Bank of America’s latest Global Fund Manager Survey paints a picture of a towering, increasingly shaky stock market edifice that could collapse at any time like a house of cards. Let’s take a look at how we got here…
A Few Big Winners, and Lots of Smaller Losers
In the week between Nov. 12 and Nov. 19, the Wall Street indices presented a rather diverse picture.
The Nasdaq 100 posted the best weekly performance among the U.S. indices with +3.4%. The S&P 500, on the other hand, managed only a plus of +1.5%. The Dow Jones Industrial Average, on the other hand, lost -0.6% and the small cap index Russell 2000 lost -2.4%.
You might expect that most of the Nasdaq 100 stocks have increased in value. However, this is not the case – the ratio of winners to losers still does not fit the trend of the broad index.
In the Nasdaq 100, only 49 of the 100 members represented were able to show a plus. Indeed, 15 shares even suffered a loss of more than -5.0%, with 5 of them posting losses of between -10.5% and -21.0%.
Due to the marginal decline in the S&P 500, you’d expect to see a balanced ratio of winners and losers. However, only 173 of the 500 index members show a weekly gain. Here we find no less than 70 stocks with losses of more than -5.0%. 6 of these stocks fell between -10.0% and -11.7%.
And the Russell 2000? Its ratio of winners to losers was 412 to 1,172 (5 stocks remained unchanged) or 1 to 2.8 – quite a suitable ratio.
Market Capitalization is Everything
What is behind these glaring disproportions? The answer to the riddle is market capitalization. By this we mean the price of a share multiplied by the number of shares in circulation or freely available.
The prices of all 3 indices mentioned are determined by the weighting of their members according to market capitalization. To give you an idea of the dimensions, Apple (NASDAQ:AAPL) stock currently has a market capitalization of $2.63 trillion. That’s equivalent to 12.4% of the entire U.S. gross domestic product last year.
Among the 15 biggest weekly gainers in the Nasdaq 100, we see Tesla (+10.0%), Apple (+7.0%), and Amazon (+4.3%) as 3 of the top 4 heavyweights in the index (Microsoft is #2). Incidentally, Nvidia (+8.5%) ranks #7 in the weighting list.
Apple and the U.S. Gross Domestic Product
Apple currently dominates the standings of the Nasdaq 100 with a weighting of 14.0%. It follows Microsoft (+1.9% plus in the previous week) with 13.6% and Alphabet (formerly Google; +0.2%) with 10.5%. Tesla, mega-price winner of the last weeks, has a 5.9% influence on the index, and Amazon has 9.8%.
Let’s do the math for a moment. These 5 stocks alone – all of which posted price gains in the last trading week – add up to a combined weighting of 53.8%. In other words, these 5 stocks are responsible for a majority of the Nasdaq 100’s motion. These would be the base of the house of cards.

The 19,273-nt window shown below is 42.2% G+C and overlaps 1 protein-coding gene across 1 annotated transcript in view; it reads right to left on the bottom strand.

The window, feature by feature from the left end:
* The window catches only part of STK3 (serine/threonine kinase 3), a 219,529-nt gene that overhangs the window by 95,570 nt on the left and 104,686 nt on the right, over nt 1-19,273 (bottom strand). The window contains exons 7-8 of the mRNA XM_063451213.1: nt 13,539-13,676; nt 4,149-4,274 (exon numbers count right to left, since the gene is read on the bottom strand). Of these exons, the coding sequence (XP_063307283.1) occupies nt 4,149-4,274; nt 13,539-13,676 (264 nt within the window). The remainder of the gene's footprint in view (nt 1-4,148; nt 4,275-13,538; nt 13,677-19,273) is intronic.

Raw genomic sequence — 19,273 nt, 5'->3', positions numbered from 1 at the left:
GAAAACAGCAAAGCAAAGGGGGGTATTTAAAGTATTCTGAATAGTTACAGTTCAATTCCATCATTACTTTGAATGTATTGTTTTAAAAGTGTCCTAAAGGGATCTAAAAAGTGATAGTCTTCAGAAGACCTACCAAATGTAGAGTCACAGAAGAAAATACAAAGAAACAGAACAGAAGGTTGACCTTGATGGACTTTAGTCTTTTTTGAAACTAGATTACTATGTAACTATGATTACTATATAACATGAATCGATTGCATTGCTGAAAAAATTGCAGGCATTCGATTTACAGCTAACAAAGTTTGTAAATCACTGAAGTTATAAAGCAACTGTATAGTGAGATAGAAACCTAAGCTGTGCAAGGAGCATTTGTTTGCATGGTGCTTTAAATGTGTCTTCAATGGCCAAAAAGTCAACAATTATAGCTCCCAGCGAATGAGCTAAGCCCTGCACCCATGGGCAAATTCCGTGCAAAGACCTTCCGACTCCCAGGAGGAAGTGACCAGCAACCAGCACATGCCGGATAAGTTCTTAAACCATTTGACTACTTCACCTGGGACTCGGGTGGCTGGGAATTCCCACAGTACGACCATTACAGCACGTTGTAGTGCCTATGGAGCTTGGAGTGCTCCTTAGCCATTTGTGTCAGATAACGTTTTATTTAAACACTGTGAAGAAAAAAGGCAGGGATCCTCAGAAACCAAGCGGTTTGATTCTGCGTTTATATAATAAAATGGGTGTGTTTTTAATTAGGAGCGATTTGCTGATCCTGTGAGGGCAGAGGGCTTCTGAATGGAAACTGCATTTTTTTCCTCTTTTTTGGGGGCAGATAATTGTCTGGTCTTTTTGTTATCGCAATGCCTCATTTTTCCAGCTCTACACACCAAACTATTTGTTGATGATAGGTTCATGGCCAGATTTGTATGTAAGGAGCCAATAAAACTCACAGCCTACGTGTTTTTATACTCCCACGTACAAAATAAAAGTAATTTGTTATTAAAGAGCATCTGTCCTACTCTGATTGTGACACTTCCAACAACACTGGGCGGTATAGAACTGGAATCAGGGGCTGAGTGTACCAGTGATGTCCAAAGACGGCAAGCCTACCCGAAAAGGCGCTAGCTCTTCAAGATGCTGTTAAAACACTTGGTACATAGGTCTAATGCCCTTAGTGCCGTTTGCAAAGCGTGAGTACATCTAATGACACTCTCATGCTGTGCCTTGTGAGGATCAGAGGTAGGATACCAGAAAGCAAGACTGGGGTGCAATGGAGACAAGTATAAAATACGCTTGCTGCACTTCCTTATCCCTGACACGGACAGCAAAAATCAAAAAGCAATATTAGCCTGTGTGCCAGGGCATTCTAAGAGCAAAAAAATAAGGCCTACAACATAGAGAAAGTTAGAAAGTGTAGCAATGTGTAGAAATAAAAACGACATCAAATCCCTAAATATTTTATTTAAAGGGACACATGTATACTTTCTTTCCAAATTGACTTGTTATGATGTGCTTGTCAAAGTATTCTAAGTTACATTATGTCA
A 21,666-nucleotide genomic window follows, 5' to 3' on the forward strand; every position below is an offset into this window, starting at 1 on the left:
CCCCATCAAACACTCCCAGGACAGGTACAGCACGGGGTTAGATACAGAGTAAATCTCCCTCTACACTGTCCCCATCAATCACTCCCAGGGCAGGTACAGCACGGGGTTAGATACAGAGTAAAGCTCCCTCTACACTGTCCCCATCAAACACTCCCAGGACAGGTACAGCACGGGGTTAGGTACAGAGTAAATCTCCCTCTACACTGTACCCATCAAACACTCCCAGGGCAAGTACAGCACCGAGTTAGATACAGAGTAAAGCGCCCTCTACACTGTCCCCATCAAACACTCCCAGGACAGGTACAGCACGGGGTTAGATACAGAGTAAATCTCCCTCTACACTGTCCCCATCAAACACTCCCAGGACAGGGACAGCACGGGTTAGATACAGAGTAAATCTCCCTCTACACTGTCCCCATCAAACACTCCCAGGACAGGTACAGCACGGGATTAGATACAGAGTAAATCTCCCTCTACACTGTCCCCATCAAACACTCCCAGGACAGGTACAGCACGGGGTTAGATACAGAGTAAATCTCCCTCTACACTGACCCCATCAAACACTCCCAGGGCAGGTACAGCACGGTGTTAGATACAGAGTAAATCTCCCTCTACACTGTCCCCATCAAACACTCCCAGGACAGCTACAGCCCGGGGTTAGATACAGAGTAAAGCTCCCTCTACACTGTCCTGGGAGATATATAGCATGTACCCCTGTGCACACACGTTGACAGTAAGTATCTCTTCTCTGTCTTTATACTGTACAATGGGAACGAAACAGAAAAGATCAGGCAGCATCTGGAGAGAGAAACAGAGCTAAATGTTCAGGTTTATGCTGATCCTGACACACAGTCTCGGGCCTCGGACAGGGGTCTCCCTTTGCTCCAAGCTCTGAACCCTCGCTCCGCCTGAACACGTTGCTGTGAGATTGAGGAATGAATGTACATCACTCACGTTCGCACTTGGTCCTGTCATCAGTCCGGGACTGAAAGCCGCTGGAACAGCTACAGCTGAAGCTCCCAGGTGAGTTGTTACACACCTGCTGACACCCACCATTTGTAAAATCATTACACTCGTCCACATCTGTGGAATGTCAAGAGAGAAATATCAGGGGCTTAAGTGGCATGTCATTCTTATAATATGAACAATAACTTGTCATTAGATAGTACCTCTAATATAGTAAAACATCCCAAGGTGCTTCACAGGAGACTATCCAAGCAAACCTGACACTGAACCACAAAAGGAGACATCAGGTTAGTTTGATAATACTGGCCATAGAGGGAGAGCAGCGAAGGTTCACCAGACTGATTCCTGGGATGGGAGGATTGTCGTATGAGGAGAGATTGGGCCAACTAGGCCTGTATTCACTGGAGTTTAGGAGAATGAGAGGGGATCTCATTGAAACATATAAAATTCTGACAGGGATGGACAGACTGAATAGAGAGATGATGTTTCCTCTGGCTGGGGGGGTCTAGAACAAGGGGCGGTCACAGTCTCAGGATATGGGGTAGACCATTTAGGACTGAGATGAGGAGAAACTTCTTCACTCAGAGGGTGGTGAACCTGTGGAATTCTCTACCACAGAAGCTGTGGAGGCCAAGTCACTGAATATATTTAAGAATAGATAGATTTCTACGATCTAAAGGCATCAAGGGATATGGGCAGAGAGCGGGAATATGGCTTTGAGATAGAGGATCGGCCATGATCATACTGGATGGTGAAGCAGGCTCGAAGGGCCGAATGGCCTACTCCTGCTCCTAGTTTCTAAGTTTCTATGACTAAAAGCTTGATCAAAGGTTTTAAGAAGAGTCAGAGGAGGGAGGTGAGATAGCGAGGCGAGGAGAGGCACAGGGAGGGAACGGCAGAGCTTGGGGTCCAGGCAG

Trend Width Continuously Decreasing
Finally, let’s take a look at the trend breadth in the Nasdaq 100. By this we mean the percentage of index members that are trading above a previously defined average line. The 50-day line, for example, represents the average of the last 50 closing prices and thus shows you the medium-term trend of the analyzed market. A member share that trades above its 50-day line thus supports the trend of the index.
In the following chart, you can see the Nasdaq 100 with the trend width for the periods of 50 and 200 days (long-term trend), i.e. the percentage of index members that are trading above their 50- or 200-day line.
As you can see, the Nasdaq 100 has gained +18.4% from its interim high in April (green vertical) this year. At that time, the percentage of stocks trading above their 50-day line was 87.3%.
Since then, the trend range has been trending downward. The current values are only 59.8% (50-day line) and 63.7% (200-day line).
Particularly noteworthy is the development from the blue vertical line on November 12. The Nasdaq 100 has gained +2.6% in this period, and the trend breadth points clearly downward in both cases.
A house of cards is characterized by the fact that it grows upwards, but fewer and fewer cards form the top. This is exactly what you see with the Nasdaq 100. In the past trading week, the ratio of winners to losers was 49 to 51, while the Nasdaq 100 gained a whopping +3.4%.
Since April of this year, the index has gained a little more than 18%. On the other hand, the trend breadth – the proportion of index members above their 50- or 200-day line – has since melted away sharply.
The index is actually rising only because a few extreme heavyweights are exerting a massive influence on its quotation. 3 of the 4 largest heavyweights by market capitalization posted price gains of between +4.3% and +10.0% in the past trading week.
The 5 largest companies by market capitalization (Apple, Microsoft, Alphabet, Tesla and Amazon) determine 53.8% of the value of the index. So the good performance of the Nasdaq 100 can no longer surprise anyone. The house of cards is getting higher and higher and at the same time more and more unstable.